Now we're back, I get to regale the story of our trip to #Ireland to anyone who'll stand still long enough to listen! Here I am, #hangingout while trying Mark's Problem 7a+ which didn't go. Once back and ticking stuff on my @27cragsofficial logbook, I found out it's actually called Greg's Problem Traverse at 6b+. Always nice to tick something you didn't realise was even there! In #climbing terms, our time in #glendalough didn't quite meet my hopes but what a place! And the #bouldering certainly warrants a return! Thanks @emks93 for the photo and the support during the trip #irishbouldering #irelandbouldering #wicklow #wicklowbouldering #glendaloughbouldering #sandbag #rockclimbing #climbing_is_my_passion #climbing_pictures_of_instagram

A post shared by Chez de la Bloc (@edwards.pete) on

You could make the argument that it’s a very different rock type to back home and you’d be correct, granite is a very different beast. It was when i climbed on granite in Ailefroide in 2005 and 2006, in Val Daone in 2010, in Squamish in 2011, in Zillertal in 2013, Magic Wood in 2012 and again in 2014 and on Dartmoor in 2012. That’s not to mention last year’s Great Swedish Bouldering Tour, mostly on, yup, granite.

I’ve also climbed hard while away. No less than two of my 7c ascents were abroad, as well as several 7b and 7b+ ticks. The point of this isn’t to blow my own trumpet, it is just to offer some evidence to the opinion that the vast majority of these climbs are at least two grades undergraded, compared to almost everywhere else i’ve been.

You could also make the fair point that we were there out of season, at the height of summer at the end of June and you’d be right too but again, bear in mind that all bar two of the places listed above were at exactly the same time of year. No, pure and simple, listen to me when i tell you, dear Irish climbers: your grading is just pure wrong.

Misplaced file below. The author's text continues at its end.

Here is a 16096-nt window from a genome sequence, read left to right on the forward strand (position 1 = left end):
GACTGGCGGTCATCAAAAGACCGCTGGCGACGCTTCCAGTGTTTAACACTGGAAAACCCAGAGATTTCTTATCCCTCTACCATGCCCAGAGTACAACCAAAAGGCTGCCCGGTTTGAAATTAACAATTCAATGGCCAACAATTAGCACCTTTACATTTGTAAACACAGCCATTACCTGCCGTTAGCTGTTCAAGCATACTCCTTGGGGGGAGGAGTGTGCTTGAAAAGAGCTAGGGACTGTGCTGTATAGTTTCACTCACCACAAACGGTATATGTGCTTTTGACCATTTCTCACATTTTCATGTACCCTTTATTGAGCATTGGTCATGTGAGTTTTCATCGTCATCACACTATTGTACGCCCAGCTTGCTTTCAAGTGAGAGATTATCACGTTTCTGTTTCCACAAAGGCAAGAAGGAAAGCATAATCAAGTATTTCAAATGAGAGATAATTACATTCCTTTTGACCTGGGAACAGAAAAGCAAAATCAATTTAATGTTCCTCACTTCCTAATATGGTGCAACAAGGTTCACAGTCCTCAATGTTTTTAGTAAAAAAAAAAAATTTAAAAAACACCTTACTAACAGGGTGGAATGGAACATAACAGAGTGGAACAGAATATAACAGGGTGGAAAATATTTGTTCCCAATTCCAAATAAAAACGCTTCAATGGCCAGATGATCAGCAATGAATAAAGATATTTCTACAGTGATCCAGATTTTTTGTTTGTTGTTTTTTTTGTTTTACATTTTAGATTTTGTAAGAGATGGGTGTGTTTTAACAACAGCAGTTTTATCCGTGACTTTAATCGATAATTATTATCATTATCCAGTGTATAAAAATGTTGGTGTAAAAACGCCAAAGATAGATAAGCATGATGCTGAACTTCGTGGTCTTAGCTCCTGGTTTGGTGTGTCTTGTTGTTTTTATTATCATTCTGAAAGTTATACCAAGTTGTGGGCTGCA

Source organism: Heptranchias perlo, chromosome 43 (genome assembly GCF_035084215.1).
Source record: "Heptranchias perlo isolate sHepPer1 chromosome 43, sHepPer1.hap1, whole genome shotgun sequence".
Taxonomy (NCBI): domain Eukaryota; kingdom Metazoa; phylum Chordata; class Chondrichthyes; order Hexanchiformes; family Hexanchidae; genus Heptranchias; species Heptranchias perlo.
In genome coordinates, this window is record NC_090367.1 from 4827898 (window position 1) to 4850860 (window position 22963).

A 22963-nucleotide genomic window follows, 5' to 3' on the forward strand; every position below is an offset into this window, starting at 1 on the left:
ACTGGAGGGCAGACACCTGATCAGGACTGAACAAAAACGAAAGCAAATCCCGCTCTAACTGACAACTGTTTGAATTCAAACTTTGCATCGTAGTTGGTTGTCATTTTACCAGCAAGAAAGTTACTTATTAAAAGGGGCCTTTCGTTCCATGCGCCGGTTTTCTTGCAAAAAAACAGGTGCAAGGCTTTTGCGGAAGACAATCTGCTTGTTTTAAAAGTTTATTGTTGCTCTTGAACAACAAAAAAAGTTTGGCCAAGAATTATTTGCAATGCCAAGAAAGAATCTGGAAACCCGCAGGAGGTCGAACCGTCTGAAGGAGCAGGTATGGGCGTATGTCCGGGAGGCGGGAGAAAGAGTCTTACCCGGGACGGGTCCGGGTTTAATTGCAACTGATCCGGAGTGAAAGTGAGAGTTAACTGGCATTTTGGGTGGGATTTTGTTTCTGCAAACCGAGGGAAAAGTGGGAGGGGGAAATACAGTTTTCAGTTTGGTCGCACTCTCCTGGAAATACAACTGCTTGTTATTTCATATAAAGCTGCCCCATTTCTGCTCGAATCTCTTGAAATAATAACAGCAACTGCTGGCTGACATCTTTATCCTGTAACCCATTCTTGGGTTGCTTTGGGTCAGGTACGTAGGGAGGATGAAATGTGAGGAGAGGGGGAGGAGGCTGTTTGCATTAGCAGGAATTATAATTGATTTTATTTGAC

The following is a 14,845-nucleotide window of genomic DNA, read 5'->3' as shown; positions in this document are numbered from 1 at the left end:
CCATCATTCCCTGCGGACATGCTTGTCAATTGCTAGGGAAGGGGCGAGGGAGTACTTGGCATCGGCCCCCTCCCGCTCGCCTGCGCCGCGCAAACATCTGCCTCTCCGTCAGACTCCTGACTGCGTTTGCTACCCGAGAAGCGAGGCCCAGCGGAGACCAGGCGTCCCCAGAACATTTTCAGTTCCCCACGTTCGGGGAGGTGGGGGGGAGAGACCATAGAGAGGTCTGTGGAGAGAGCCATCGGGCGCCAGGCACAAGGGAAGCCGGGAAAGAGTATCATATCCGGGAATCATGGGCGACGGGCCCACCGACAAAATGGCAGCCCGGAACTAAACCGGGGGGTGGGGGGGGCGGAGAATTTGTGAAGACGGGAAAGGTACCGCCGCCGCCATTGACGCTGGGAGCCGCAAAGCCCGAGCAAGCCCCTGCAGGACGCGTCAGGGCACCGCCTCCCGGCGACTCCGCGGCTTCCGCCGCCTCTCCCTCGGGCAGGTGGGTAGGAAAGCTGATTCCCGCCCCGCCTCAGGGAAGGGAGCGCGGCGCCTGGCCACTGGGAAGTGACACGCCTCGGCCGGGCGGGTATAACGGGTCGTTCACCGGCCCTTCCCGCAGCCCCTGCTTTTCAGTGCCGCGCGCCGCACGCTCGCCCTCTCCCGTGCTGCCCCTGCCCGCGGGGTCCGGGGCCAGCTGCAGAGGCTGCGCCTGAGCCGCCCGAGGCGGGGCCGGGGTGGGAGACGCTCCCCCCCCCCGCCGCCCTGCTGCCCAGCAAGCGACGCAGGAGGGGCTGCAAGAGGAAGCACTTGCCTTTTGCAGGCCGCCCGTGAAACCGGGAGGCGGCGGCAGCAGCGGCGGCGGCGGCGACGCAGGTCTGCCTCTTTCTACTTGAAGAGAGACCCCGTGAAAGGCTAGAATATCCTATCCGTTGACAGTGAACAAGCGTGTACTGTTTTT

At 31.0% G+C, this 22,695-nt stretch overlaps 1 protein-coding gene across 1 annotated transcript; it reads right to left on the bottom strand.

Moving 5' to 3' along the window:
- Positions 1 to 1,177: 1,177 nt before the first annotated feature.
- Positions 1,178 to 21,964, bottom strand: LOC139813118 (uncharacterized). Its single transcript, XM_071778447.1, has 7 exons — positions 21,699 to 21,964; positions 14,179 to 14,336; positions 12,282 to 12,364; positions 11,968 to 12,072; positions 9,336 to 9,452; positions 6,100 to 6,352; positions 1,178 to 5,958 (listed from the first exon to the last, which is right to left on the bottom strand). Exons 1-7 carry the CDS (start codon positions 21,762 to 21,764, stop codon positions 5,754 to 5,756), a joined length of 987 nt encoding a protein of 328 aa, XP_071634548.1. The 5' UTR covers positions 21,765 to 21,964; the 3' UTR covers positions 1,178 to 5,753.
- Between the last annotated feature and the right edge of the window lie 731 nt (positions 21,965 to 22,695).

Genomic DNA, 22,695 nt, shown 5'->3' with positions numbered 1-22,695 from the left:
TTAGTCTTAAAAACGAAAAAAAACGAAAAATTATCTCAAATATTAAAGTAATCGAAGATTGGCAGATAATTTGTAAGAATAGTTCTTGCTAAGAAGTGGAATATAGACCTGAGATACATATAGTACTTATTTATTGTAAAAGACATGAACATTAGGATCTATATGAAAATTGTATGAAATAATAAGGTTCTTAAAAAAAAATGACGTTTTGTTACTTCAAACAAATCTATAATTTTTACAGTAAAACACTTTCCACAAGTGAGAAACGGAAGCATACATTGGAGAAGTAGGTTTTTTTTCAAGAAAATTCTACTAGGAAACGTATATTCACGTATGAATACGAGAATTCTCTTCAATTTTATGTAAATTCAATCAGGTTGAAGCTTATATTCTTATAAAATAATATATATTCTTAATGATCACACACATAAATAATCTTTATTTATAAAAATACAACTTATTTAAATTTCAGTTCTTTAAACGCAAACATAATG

Andy's Arete in #glendalough is one of the best climbs I've tried anywhere, not to mention in #Wicklow. It is immense, and a testament to the #quality of #irishbouldering. It is not 6c. The problems with grading here were huge in all of the climbs I came across and it was something I have gone into depth about (slightly more than I intended) in my latest blog post, link in bio. It shouldn't matter but sadly it does, it puts people off and makes a mockery of the system. And considering how amazing the rock and the #climbing are, it is nothing short of a travesty that needs to be addressed if they ever want to attract people to this wonderful country. #Ireland #wicklowbouldering #glendaloughbouldering #bouldering #rockclimbing #climbing_pictures_of_instagram #climbing-pictures-of-instagram #climbinglife #climbing_is_my_passion #meclimbing